In this out-of-the-box data synch scenario, because the data lives in the Mesh desktop, this supports two main things:

  • Data is always being backed up “to the cloud” because it’s stored in the Mesh
  • You can access the data from any public web access point by simply going to the Mesh web site

Writing Your Own Mesh-Enabled Application

Applications written to support Mesh can take advantage of this cross-device synchronization, but only for users who have signed up for a Live Mesh account.

Because this technology is useful only for users who are using Mesh, it remains to be seen how widespread it will be.  If Live Services and Live Mesh aren’t widely adopted, the ecosystem for Mesh applications will be equally limited.

But if do you write an application targeted at Mesh users, the API for subscribing to and publishing Mesh data is very easy to use.  It is simply another .NET namespace that you can get at.  And if you’re writing non-.NET applications, all of the same functionality is available through HTTP, using a REST interface.

What Types of Data Can You Synchronize?

It’s important to remember the Mesh applications aren’t just limited to accessing shared files in shared folders.  Every Mesh application can basically be thought of as a custom data provider and data consumer.  This means two things:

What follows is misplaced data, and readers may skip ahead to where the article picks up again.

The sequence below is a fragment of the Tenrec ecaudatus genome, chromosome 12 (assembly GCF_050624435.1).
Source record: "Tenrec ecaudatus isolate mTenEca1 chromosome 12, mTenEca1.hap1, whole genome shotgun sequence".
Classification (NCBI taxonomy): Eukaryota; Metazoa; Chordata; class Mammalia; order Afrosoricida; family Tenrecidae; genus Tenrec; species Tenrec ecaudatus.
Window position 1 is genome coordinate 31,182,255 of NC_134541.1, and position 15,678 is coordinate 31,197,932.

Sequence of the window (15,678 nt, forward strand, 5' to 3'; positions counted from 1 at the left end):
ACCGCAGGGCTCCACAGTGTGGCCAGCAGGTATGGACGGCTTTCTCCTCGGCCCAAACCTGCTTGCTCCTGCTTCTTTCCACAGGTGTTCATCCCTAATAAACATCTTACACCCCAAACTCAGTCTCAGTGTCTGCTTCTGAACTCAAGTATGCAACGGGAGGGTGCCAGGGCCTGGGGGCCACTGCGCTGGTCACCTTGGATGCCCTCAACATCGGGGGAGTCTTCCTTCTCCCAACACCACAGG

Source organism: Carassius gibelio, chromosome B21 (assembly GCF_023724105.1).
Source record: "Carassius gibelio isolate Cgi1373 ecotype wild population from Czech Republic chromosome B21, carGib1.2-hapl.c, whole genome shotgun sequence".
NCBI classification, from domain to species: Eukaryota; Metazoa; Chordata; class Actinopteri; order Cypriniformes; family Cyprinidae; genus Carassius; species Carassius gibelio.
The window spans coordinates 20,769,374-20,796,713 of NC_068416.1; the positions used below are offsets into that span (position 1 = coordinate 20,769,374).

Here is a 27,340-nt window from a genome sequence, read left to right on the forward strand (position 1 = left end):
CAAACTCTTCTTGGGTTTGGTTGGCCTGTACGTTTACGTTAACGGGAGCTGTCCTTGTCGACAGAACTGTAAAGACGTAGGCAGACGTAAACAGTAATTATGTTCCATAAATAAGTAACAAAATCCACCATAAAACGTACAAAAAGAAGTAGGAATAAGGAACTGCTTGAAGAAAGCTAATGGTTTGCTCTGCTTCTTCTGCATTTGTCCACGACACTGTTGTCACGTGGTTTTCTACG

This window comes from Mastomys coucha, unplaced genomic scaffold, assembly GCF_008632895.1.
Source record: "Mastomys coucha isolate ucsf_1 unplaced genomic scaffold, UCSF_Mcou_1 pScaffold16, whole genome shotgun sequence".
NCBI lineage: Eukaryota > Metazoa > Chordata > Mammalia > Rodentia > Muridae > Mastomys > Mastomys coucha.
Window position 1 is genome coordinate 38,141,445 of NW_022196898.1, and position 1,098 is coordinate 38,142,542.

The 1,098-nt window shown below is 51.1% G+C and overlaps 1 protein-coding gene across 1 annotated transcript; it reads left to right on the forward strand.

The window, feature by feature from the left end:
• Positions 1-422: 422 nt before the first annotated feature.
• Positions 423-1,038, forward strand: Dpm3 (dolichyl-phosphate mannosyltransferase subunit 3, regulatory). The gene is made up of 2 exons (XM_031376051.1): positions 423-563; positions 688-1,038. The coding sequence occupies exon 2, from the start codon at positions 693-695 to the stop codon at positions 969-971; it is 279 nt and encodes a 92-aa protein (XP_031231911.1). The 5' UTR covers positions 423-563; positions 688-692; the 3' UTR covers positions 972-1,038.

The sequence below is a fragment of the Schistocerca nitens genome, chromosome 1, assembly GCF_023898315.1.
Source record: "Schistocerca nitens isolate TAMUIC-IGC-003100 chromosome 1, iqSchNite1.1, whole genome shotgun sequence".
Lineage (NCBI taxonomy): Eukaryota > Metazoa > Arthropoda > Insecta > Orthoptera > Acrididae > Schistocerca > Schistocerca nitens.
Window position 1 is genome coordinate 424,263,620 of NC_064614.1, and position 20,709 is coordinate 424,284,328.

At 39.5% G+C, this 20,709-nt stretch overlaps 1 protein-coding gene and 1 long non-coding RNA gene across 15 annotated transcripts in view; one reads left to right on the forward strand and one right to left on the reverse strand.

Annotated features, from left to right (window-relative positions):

• It can serve data up to the mesh in any format desired (not just files)
  • That format is understood by the same app running on other devices

As an example, your Mesh application might serve up metadata about files, the files themselves, and combine it with other data local to that device.

The Data Model

Don talked about the underlying data model that your application uses when publishing or consuming data.  It looks something like this:

Mesh Objects

Data Feeds

Data Entries — optionally pointing to Enclosures

Mesh Objects are the top-level shareable units that your Mesh application traffics in.  They can contain one or more Data Feeds.  If they are too large, synchronization will be too costly, because they will change too often.  If they are too small, or fine-grained, users may get shared data that is incomplete.  What’s important is that a Mesh application gets to decide what data units it wants to serve up to the mesh.

Data Feeds represent a collection of data.

Data Entries are the individual chunks of data within a Data Feed.  Each is uniquely identified.  These are the smallest logical storage units and the chunks that will be synchronized using the underlying synchronization technology.

Enclosures are used when your data grows too large to store directly in an text-based feed.  They are owned by and pointed to by an associated Data Entry.  Media files are an example of data that would be stored in an Enclosure, rather in the Data Entry itself.